Fukushima's Fuji is just as iconic.
Rated one of the top 100 mountains in Japan, Fukushima’s Mt. Bandai is loved for its combination of dramatic beauty, great hiking courses, and world-class ski resorts.
Once known as iwahashi-yama, or the rock ladder to the heavens, the 1816 meter Mt. Bandai towers over the “heavenly mirror lake” of Inawashiro – whose surface perpetually looks like blue glass. Though currently a dormant volcano, the historic 1888 eruption not only formed much of the surrounding Bandai area but created Mt. Bandai’s trademark two faces. Grab your camera for a shot of both the rugged north side and the untouched, serene south side of the mountain.
While reaching the top of Mt. Bandai is no small feat, hiking and mountain climbing enthusiasts alike will find a welcome challenge.
They don’t call it the Mt. Fuji of Aizu for nothing.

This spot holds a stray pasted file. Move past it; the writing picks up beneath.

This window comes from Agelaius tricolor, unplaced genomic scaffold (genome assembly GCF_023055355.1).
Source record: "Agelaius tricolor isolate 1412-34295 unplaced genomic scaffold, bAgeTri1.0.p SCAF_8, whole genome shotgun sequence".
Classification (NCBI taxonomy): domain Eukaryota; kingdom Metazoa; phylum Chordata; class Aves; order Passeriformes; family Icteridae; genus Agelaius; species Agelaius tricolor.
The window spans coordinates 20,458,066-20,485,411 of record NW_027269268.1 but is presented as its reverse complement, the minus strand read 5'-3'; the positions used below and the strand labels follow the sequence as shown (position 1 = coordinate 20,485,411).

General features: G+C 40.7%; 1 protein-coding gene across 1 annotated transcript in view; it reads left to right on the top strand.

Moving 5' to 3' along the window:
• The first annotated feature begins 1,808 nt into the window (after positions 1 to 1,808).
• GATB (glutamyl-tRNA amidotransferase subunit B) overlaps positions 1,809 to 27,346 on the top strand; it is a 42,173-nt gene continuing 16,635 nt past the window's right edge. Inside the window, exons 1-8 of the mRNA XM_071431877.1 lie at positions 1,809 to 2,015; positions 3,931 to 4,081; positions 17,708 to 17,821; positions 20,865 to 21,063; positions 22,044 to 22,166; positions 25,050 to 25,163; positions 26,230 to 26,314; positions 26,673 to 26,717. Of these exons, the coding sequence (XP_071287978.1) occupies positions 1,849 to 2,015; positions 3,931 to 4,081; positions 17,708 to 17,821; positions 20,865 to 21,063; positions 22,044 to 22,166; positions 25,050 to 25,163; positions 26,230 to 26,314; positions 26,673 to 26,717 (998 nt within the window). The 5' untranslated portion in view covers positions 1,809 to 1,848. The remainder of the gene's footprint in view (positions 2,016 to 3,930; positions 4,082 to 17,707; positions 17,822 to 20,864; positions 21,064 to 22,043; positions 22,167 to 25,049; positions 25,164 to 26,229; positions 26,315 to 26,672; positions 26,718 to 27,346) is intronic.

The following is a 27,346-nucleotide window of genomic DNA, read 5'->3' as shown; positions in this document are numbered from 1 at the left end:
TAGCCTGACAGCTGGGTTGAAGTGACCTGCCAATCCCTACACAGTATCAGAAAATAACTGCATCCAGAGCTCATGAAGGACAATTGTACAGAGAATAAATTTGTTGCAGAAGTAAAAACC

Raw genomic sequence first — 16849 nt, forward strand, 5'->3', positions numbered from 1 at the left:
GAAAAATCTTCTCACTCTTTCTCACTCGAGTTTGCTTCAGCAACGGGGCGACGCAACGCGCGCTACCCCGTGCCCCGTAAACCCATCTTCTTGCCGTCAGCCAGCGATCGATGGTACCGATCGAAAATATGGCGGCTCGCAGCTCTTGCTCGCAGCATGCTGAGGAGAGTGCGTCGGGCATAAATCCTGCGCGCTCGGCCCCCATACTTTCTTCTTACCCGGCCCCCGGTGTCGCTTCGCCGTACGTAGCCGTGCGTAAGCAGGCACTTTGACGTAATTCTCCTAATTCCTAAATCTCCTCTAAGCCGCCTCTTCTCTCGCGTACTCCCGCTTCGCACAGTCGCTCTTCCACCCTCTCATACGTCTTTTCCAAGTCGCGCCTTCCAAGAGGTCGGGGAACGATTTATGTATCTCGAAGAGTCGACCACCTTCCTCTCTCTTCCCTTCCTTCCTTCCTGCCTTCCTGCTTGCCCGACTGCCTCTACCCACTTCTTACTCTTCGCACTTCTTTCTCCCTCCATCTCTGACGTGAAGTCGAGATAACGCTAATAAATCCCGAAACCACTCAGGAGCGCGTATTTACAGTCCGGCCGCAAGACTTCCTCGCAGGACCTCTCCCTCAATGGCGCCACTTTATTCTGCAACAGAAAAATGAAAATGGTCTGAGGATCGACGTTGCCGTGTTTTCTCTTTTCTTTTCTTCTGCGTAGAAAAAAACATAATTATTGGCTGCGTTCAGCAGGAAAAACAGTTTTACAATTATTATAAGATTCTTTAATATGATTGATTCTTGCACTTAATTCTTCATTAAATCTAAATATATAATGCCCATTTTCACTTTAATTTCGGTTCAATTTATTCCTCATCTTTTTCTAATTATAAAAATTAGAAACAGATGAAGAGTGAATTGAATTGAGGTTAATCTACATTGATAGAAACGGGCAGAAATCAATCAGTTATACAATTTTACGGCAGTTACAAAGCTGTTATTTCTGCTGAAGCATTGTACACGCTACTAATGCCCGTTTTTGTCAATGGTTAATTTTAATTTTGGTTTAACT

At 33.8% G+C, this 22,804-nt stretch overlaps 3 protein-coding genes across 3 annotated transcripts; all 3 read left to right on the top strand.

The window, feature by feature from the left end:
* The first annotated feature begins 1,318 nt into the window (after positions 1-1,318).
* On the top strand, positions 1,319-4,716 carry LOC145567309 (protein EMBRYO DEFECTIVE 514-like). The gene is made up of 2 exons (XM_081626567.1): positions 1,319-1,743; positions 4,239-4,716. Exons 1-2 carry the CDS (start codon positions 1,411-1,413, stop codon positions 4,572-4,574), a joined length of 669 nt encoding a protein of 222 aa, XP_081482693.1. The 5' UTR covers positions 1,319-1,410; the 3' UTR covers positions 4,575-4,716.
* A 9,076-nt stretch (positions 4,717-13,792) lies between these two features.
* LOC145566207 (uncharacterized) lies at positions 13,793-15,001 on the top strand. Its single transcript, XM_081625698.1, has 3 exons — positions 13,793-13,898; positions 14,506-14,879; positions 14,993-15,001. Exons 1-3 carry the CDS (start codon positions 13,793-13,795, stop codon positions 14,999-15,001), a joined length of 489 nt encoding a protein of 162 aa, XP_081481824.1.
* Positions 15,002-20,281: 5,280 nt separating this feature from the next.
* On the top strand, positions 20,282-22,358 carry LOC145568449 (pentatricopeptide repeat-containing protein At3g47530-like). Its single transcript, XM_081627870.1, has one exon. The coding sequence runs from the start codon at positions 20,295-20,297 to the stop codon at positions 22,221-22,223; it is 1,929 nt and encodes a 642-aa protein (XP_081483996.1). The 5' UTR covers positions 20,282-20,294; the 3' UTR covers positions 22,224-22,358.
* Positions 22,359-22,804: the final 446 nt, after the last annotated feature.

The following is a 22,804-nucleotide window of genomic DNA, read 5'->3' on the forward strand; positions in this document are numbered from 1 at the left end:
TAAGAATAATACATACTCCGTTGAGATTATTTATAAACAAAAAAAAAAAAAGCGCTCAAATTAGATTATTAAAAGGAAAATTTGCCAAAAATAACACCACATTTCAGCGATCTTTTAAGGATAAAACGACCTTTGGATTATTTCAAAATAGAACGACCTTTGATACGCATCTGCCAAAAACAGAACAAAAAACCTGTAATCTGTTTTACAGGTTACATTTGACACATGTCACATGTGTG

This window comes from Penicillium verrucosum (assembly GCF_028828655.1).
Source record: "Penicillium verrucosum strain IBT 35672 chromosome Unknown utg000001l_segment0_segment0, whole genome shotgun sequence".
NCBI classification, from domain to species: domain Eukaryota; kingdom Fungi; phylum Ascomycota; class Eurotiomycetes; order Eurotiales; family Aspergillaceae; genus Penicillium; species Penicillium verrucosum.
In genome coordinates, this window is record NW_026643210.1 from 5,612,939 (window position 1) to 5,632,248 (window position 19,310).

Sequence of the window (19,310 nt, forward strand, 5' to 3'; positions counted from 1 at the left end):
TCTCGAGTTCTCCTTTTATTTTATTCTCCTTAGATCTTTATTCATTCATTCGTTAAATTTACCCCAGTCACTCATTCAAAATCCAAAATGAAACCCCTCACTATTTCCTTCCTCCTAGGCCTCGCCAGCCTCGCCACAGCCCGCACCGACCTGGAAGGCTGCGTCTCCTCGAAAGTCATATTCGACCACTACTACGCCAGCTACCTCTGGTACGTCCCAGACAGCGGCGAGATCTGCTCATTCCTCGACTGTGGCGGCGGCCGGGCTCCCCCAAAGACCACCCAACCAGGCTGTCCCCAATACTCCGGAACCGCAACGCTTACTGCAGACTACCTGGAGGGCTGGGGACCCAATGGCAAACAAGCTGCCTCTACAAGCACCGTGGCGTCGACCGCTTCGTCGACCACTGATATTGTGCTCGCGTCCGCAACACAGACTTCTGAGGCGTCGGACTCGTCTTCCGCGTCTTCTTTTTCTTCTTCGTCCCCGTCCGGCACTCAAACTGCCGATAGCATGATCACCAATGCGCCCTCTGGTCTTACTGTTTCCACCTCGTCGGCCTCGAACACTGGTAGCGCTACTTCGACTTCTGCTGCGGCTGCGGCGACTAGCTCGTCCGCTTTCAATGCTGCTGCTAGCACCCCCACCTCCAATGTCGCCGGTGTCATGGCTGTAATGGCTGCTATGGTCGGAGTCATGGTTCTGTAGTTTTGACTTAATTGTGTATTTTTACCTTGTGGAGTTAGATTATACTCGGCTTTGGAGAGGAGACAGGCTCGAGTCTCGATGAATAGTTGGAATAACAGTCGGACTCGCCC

While there are several trails starting at different points around the mountain, the easiest and most commonly used route is the Happodai Trail. The course to the first rest station takes about two hours. Along the way, hikers can catch postcard views, passing an abandoned mountain lodge and natural hot spring. At the rest station, you can catch your breath, chat with other hikers, and take a well-earned break before the last 20-minute climb to the very top where a glorious vista of Fukushima awaits. On your way back down, be sure to ring the bell announcing your successful climb.
Winter sports lovers take note. From beginner to experienced, Mt. Bandai offers an array of skiing and snowboarding courses as well as lessons for first-timers. After a trip down the slopes blanketed in soft, powdery snow, it won’t be hard to understand why Fukushima is known as snow country. You might even catch a glimpse of the majestic swans landing at the nearby Lake Inwashiro after their long migration from Siberia.